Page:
And why they don’t have to…
But why does it suck and what would I want instead? Well first I think Second Life is too much like real-life – the physical characteristics of the world are too similiar too restrictive. Sure, you can teleport; great. And you can fly, albeit very, very slowly. But broadly the things that slow you down IRL are the same things that slow you down ISL.
There are things that aren’t right yet, like how you show search results as objects, for example, but there are others too. ISL today my search results look like a whole load of blobs; arbitrary objects created by the search interface for me to rifle through. This isn’t the fault of those producing search interfaces, but the fault of the engine’s themselves.
The good news is we don’t have to look far for a more imaginative solution. In The Matrix1 Neo needs guns, so guns arrive. He doesn’t move within the world, the world moves for him. That’s the kind of virtual world I want to play in.
In real-life when you want to, say, arrange books on the shelves of a library you have to choose a filing scheme – there are plenty around and they each serve a different blend of different needs. In a virtual library we could ditch the shelves altogether, but if we kept the shelves we could let people re-sort the shelves to meet their own needs – instantly and on-demand.
For that to work for many people at the same time that would mean the world that others are seeing would be slightly different from what I am seeing. That is to say that the while you and I may be stood next to the ‘same’ shelves, the books may be arranged differently for me than for you. That might bring usability problems with it too at times, but at least it would be lifting the restrictions of this world.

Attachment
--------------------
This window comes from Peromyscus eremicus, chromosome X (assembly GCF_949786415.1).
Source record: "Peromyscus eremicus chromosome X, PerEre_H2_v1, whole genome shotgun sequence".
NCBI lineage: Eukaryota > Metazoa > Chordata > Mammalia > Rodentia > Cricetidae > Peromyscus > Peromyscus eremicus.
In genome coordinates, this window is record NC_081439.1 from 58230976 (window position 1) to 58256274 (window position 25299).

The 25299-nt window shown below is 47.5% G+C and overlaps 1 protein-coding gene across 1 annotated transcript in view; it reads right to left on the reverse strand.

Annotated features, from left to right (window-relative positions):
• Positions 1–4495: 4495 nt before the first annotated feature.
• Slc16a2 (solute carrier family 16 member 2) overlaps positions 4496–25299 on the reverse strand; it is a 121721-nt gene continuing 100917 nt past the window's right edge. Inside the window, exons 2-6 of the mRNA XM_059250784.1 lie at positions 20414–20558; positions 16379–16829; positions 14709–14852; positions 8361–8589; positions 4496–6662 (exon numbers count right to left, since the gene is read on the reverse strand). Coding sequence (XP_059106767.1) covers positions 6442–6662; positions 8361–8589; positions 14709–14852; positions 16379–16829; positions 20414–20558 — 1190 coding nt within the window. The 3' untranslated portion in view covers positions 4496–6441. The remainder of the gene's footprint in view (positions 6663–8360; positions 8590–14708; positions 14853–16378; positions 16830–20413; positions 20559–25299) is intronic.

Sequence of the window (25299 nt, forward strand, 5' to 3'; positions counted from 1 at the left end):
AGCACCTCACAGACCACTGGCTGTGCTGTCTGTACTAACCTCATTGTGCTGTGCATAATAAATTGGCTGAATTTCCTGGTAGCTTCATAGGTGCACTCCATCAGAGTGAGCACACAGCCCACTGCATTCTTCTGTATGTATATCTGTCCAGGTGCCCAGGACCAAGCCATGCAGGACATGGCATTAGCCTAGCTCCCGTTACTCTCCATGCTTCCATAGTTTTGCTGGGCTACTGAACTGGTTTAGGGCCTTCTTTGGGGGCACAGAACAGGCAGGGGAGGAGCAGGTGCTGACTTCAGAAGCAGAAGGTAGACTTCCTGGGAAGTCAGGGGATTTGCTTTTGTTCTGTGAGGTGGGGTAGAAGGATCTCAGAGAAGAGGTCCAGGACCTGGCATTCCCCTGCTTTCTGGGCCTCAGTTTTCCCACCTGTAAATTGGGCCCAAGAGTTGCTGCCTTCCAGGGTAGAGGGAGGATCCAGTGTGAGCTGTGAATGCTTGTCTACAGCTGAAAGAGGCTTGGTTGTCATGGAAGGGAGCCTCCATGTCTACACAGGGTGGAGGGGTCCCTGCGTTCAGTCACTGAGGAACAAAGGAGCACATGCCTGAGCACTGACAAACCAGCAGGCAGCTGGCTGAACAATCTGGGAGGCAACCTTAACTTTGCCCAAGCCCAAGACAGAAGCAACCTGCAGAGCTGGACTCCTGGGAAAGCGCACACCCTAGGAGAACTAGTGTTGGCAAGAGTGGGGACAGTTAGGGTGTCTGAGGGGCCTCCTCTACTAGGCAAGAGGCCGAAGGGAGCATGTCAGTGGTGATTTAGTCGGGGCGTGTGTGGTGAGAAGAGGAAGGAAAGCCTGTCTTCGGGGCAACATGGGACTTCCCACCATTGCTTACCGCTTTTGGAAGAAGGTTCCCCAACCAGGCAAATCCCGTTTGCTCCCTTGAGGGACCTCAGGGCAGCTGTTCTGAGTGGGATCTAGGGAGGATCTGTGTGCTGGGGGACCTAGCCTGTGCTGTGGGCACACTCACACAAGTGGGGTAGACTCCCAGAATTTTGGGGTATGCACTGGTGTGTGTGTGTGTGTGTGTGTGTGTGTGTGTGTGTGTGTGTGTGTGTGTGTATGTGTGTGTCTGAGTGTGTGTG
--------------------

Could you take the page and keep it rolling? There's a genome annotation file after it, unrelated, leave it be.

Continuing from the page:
Imagine, this is like being able to all sit around one TV, but watch your own programmes! I’ve wanted to do that since I was six; imagine the childhood fights that would stop!
If you think about it this is what websites do all the time, if we used a search perspective rather than a browse of the shelves, we could see a shelf as analogous to the search results page of a search engine – that’s seen by millions of people at the same time, but contains results for each of us. What if we could do the same for the shelves? A hundred of us could be stood looking at virtual shelves, seeing different results upon them.
Any aspect of the world could vary, the same corridor of shelving could be 50 feet long for me and only 20 feet long for you – there would be some work to do in mapping where people are stood within each others’ spaces, but that’s not too hard. Imagine what that could mean though. When I search for books now, I could get my own shelf of results – everyone stood in the search “room” would only see their own shelf. I could easily judge how many results I have by the length of the shelf. Perhaps there would be a way for me to collaboratively search and manipulate results with other people I invite to help me.
AFAIK the current virtual worlds don’t support this kind of personalised, run-time, programmatic remodelling of the physical space. And that’s why they suck – they’re too much like this world.
1 This clip, The Matrix, Copyright 1999, Warner Bros